You can also use Uber and Lyft or call a taxi through the Taksi Helsinki App .

In addition to various guided tours, an easy way visit Helsinki’s tourist attractions is to use a hop-on hop-off bus .

Where to Stay in Helsinki

There are plenty of accommodation options for different budgets in Helsinki. There isn’t a bad area to stay in but do check out the map and evaluate how much walking you like to do from the places you plan to visit. A few hotel recommendations would be the boutique  Hotel Haven , centrally located  Scandic Simonkenttä  and  Clarion Hotel Helsinki  for seaside glamour with rooftop pool.

Things to do in Finland beyond Helsinki

There’s naturally much more than the capital to see in Finland. For an ideal Finland holiday, include a visit to northern Finland in your journey – from late autumn till late spring you are likely to find a winter wonderland there while in the summer months the midnight sun lights up the scenery even at night. You can visit Nuuksio National Park on a half day. Ruka  is just a short flight from Helsinki and is easily explored in just 3 days. For an authentic Lapland nature experience  Pallas-Yllästunturi national park  would be an ideal destination.

Hope you find these insights useful and enjoy your visit the Finland and Helsinki!

Bio:  Pia Oravainen is a Finland based part-time blogger passionate about traveling, learning, nature and well-being. Hoping to inspire people and families to seize opportunities to explore the wonders of the world and be energized to stay active and healthy.  Follow her on her website ,  Facebook , Instagram and Twitter .

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Helsinki isn’t the most remembered place to travel but certainly is a good alternative, specially for who don’t want to be ran over by a crowd of tourist.

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The Ultimate Travel Guide to Helsinki (Things to Do)

The Ultimate Helsinki Travel Guide

Updated September 2023

With a second opportunity to visit Helsinki, I was more than excited to make the return to Finland’s capital. Helsinki has always been a place of inspiration for design, the proximity to the outdoors, and one of those cities that always surprises.

The Ultimate Helsinki Travel Guide

When I went over three years ago on the #MyHelsinkiResidences program with the My Helsinki tourism board, I went during the winter months and saw a side of Helsinki that I hadn’t expected. This time, I was here for summer and was ready to bask in those long days of light and discover more.

I returned to the same program and one I love to partake in. The goal is to live like a resident of Helsinki as there’s no set itinerary, no places I have to be. During that time, I stayed in an apartment in the heart of downtown, given a few travel recommendations, and the keys to discovering the city as I would like to.

The result? Spontaneous adventures traveling like a local and having an immersive experience.

Much of Helsinki had changed since I had been there last. New museums, restaurants, and coffee shops were sprinkled throughout, all places I was excited to explore. But at the same time, it hadn’t. There was still that friendly welcome I remembered from the last visit.

There’s a passion for sharing what makes Finland truly a unique and wonderful country to not only visit but live in. There’s a love for slowing down, being connected to the outdoors, and, of course, that incredible design scene.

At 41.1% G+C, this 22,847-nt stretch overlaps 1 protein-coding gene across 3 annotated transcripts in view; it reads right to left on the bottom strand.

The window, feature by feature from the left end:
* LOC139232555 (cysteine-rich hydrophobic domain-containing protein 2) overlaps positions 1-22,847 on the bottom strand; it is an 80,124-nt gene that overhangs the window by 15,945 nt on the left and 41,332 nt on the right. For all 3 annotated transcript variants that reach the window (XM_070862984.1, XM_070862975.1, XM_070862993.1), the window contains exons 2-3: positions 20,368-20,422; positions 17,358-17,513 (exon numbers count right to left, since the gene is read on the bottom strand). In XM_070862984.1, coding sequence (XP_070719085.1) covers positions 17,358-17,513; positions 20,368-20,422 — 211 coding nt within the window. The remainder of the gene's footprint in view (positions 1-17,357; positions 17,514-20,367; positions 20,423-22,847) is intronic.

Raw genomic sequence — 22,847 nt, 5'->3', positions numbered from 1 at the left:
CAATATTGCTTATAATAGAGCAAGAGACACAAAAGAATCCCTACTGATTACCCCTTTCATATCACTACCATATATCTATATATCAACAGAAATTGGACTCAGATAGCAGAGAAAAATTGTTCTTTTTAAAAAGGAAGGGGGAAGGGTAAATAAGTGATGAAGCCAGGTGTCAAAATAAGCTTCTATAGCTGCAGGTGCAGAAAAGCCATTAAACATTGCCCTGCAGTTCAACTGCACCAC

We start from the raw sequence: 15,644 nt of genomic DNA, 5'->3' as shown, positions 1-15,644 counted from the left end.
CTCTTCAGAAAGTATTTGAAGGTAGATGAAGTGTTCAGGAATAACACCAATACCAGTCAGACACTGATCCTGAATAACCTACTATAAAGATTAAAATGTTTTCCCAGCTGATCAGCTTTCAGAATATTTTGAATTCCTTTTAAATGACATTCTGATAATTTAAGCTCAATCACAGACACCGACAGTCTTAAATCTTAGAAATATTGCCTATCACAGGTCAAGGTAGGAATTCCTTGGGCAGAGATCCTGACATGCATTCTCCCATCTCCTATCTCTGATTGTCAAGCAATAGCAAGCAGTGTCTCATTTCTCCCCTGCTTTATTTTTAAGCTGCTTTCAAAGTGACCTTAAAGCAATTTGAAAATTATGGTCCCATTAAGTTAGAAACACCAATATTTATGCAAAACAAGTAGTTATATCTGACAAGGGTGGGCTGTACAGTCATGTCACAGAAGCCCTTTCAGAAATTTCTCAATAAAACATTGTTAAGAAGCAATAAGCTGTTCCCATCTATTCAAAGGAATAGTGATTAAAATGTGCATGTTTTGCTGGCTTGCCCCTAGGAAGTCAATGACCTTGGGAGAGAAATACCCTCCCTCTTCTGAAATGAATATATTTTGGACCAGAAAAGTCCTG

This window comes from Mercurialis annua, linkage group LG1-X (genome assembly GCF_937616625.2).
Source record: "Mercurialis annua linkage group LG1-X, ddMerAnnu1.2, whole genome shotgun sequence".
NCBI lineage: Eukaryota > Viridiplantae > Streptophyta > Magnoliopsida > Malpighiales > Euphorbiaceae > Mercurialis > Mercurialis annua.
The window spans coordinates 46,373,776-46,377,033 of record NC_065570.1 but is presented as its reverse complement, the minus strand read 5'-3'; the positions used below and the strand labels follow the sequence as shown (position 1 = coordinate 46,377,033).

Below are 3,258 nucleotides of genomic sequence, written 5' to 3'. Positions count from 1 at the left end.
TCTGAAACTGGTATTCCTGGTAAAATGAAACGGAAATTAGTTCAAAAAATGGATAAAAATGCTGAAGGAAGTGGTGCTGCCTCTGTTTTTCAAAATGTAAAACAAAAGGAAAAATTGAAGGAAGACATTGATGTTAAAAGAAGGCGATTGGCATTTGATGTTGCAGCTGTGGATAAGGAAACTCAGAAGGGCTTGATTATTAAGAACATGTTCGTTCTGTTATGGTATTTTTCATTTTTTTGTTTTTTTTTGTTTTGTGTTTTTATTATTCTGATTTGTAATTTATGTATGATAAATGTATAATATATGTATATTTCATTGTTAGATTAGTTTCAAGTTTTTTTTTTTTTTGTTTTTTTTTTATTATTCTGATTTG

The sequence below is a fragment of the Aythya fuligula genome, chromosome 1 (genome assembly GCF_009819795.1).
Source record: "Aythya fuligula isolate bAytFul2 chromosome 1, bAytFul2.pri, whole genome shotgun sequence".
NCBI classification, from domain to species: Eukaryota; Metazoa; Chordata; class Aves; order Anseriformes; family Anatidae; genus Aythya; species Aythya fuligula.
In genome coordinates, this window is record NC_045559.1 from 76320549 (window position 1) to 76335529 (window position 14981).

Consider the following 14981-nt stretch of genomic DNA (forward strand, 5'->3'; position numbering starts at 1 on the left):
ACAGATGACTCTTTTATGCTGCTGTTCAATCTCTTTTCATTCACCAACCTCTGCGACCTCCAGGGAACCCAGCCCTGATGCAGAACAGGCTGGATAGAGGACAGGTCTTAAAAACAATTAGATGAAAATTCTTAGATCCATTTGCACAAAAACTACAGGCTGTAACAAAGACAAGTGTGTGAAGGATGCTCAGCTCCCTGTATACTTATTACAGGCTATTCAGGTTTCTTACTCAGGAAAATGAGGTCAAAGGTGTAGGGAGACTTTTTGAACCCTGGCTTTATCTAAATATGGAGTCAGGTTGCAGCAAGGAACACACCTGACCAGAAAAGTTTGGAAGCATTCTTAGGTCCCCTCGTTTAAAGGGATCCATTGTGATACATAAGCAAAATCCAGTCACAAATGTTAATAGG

It’s all of these things and more that make traveling to Helsinki an experience to remember. If you’re looking to explore more of Helsinki, be sure to check out my in-depth guides to the best restaurants and best things to do .

Short on Time? Here Are My Top Picks for the Best Hotels and Things to Do in Helsinki:

  • Hotel St. George , for the best modern luxury hotel
  • Hotel Kämp ,  for the best design hotel
  • Noli Studios Katajanokka , for the best designed apartment-hotel
  • Hotel Mestari , for the best hotel for larger groups or families
  • Hotel F6 , for the best boutique hotel

Things to Do

  • Helsinki Architecture Walking Tour

Visit the Reindeer in Nuuksio National Park

Take a day trip to tallinn, estonia.

  • Tour the Suomenlinna Sea Fortress

The Ultimate Helsinki Travel Guide

What to know about visiting helsinki, finland, how do i get around helsinki.

The best part of visiting Helsinki is no car is needed. On arrival at Helsinki Airport, take the “L or P” train between Terminals 1 and 2 right to the city center in 30 minutes. Be sure to purchase a ticket before boarding. Once in town, the metro and bus system is extensive. I took Uber pretty frequently as it’s not terribly priced, else, the city of Helsinki is incredibly walkable.

What Language Do They Speak in Helsinki?

Finnish, Swedish, and English are spoken here. Finnish is the national language.

Is Helsinki Good for Tourists?

It’s one of the best Scandinavian cities to visit for travelers. It is easy to get around, has several low-cost flights between other countries, and has lots to do.

What Currency is Used in Helsinki?

On the Euro currency, cash and credit cards are accepted almost everywhere. I always advise you to have some cash on you in case.

What is the Best Time of Year to Visit Helsinki?

For the more milder months, May through September will be the best. With the least amount of rainfall, you’ll have warmer days. Come winter, it can be very cold — some may prefer a winter adventure pending your itinerary.

The Ultimate Helsinki Travel Guide

Where to Stay in Helsinki, Finland

For this trip, I was put in a long-term apartment-hotel stay that is unfortunately no longer available to book. I know there are some wonderful hotels in the city, some of which I stopped by, and wanted to recommend. Read on to see some of the best hotels to book while visiting Helsinki.

Hotel St. George